Amendola Signing Suggests Long-Term Vision

Can Danny Amendola pick up where Wes Welker left off? (Photo: US Presswire)

NEPD Editor: Matthew Jones

Although New England Patriots owner Robert Kraft recently reiterated his interest in retaining wide receiver Wes Welker in free agency, Welker has officially left the club in favor of a two-year deal with the Denver Broncos worth a fully-guaranteed $12 million. He will join Demariyus Thomas and Eric Decker in Peyton Manning’s intriguing stable of targets.

Not long after Welker departed, the Patriots secured his successor, agreeing to terms with wide receiver Danny Amendola, formerly of the St. Louis Rams, on a five-year, $31 million deal with $10 million in guaranteed money. Read on to find out what this means for the Patriots in 2013 and beyond.

Welker’s chemistry with Brady was outstanding, so from a short-term perspective the Patriots may be negatively impacted by his loss. Welker caught 134 passes out of a staggering 191 targets this season (including his 16/25 receiving over New England’s two playoff games), both of which are figures that Amendola has yet to approach thus far in any individual season. It remains to be seen whether the Patriots plan on trying to directly replace Welker with Amendola, or if they will favor their running game and tight ends more heavily in the future.

Based on what New England has invested in Amendola, the former option appears more likely. Had New England planned on evolving their offensive philosophy to compensate for losing Welker, they could have opted for a player such as Julian Edelman or former Cleveland Browns receiver Joshua Cribbs as an auxiliary component of the offense. Instead, they have committed to Amendola for an average of $6.2 million per season, suggesting that he will assume a highly visible role in offensive coordinator Josh McDaniels’ aerial attack.

Amendola should be asked to execute the same option routes Welker mastered during his time with the team; the former St. Louis Rams receiver’s experience under Josh McDaniels should help ease the post-Welker transition. He is similarly productive in the short-to-intermediate range, and offers a more reliable, sure-handed target for Brady over the middle. In 2012, he dropped just two of his 95 targets, compared to Welker’s nineteen drops.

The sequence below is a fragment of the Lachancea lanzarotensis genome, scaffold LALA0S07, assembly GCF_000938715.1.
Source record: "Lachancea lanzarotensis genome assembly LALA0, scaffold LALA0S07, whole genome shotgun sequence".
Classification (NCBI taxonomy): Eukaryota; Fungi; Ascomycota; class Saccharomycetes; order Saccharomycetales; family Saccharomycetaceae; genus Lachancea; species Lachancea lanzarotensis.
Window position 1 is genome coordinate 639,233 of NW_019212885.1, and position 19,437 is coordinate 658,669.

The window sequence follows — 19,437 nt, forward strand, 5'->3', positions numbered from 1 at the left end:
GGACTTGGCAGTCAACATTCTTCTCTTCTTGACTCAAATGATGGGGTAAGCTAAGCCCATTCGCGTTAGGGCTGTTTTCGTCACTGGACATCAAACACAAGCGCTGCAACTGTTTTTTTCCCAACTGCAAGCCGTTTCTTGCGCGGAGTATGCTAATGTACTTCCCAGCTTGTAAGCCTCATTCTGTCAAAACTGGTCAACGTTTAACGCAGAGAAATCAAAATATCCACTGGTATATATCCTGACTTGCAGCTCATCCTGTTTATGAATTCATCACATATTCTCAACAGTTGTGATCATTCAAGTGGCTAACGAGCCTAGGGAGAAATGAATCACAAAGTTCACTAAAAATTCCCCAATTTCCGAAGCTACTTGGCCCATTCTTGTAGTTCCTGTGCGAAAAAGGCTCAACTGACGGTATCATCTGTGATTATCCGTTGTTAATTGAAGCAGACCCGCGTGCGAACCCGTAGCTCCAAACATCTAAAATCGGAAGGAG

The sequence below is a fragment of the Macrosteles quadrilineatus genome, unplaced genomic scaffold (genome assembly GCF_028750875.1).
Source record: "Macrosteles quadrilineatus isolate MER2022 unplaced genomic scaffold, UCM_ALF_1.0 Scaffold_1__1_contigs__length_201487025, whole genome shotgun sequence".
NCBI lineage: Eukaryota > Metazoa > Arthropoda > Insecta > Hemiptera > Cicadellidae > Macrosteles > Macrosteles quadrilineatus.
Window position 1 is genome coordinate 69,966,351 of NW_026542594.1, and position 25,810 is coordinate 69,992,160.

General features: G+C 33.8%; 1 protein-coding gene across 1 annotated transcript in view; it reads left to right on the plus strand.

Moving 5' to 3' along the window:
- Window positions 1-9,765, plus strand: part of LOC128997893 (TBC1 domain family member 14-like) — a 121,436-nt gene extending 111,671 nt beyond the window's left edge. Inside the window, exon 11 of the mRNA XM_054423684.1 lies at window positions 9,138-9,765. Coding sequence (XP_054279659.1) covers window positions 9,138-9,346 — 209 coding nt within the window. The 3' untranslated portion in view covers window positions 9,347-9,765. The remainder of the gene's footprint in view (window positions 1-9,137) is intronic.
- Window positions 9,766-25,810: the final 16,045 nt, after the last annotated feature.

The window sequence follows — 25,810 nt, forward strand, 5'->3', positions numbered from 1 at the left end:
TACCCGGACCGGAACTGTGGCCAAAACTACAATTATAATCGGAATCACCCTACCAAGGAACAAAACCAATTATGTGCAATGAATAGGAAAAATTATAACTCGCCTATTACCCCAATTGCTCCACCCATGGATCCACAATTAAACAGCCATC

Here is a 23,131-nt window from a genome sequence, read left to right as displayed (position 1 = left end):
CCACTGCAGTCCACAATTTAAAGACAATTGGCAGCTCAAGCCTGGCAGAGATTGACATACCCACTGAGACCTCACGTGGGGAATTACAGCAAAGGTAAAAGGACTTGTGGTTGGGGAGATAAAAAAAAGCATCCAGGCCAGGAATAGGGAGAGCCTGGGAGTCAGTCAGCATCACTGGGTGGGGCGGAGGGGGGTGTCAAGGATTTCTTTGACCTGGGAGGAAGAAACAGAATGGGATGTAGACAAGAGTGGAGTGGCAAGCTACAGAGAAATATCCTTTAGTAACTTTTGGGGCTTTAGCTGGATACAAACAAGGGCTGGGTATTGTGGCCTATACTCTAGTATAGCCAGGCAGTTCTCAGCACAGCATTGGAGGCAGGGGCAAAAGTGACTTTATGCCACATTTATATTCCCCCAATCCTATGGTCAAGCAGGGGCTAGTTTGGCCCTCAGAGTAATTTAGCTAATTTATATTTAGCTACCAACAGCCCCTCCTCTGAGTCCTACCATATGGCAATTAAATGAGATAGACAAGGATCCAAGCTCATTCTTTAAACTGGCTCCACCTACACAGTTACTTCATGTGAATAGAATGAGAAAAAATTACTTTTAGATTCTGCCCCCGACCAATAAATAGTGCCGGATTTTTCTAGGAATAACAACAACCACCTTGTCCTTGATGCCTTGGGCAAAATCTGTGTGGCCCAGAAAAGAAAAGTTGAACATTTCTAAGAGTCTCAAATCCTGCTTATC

Obviously, durability is a concern with Amendola, as he has missed a significant amount of time over the past two seasons; Amendola’s previous injuries inject a measure of risk into New England’s strategy. Amendola has played in just twelve games over the past two seasons, and the prospect of being without Amendola for a playoff run must be considered.

Losing Welker to Denver is painful, but the Patriots managed to alleviate the blow by making a reasonable long-term investment in a young player who can prevent Josh McDaniels from having to reconfigure the offense to compensate for Welker’s absence. Today’s moves may not have separated New England from the pack – the Broncos have certainly gained ground – but the Patriots’ decision to pay Amendola over Welker indicates that the team plans to keep the championship window open for years to come.

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20 Responses to “Amendola Signing Suggests Long-Term Vision”

  1. Jim R says:

    Comcast is reporting that Amendola was signed on tuesday! Matt have you heard that? That would put an interesting spin on all of this

  2. td says:

    My thoughts on the exchange of slot receivers:

    1 BB wants to get younger on offense,
    2 has been pulling hair out over Welker’s drops,
    3 wants Brady to throw more downfield.

    Amendola needs to stay healthy, that’s all. Otherwise it makes no sense at all because Wes was going to be $5-6mil/year cap hit while Amendola would be $6.2. Cut him and the next year all the guaranteed is escalated into one year; could be $8mil if cut before year 2.

    • brian says:

      Could also be $31m for five years of elite production. I’m betting it will be a lot closer to the best case scenario than the worst, but hey, that’s why they play the game.

  3. Russell Easterbrooks says:

    Lets not forget Welker chose to sign with another play-off team, for aprox. 1 mil. a year more than the Patriots offered. This is the team that devolped welker into the player he is today over the last 5 years, and paid him 9 mil. last year, so where is the loyality Wes??
    This is a wake-up call to all the Patriot players, BB cares about you AND the Team, BUT don’t forget, why your a Patriot, and where this team has taken you.

  4. DaveM says:

    The Pats just paid the same price to replace a Mercedes with a Kia, dumb move. Three quarters of the Pats receiver core are now injury prone players.

    • PatsFanInCO says:

      It’s funny that Welker is not seen as “injury-prone” even though he tore his ACL just a few years ago. It’s like it never happened, just because it came at the end of the season and he was able to recover for the next season. If he’d torn it in the first game of that season and missed 16 games plus playoffs, would he be seen as “injury-prone”?

      • AM says:

        He isn’t seen as injury-prone because he almost never misses games due to injury, whereas Amendola is seen as injury-prone because he has missed a lot of games due to injury. Sure, timing factors in, but facts are facts.

  5. patsfan says:

    I think overall it is a good mood if he can stay healthy and if we continue to make moves to make the WR corps better. An outside threat (someone that is actually a threat not just some guy off the street) and 2 healthy TEs will mask a lot of what is lost. Also, they need to start pulling the trigger on some secondary and pass rushers. Didnt expect them to go top tier but they need to stop scraping the bottom of the barrel and expecting different results.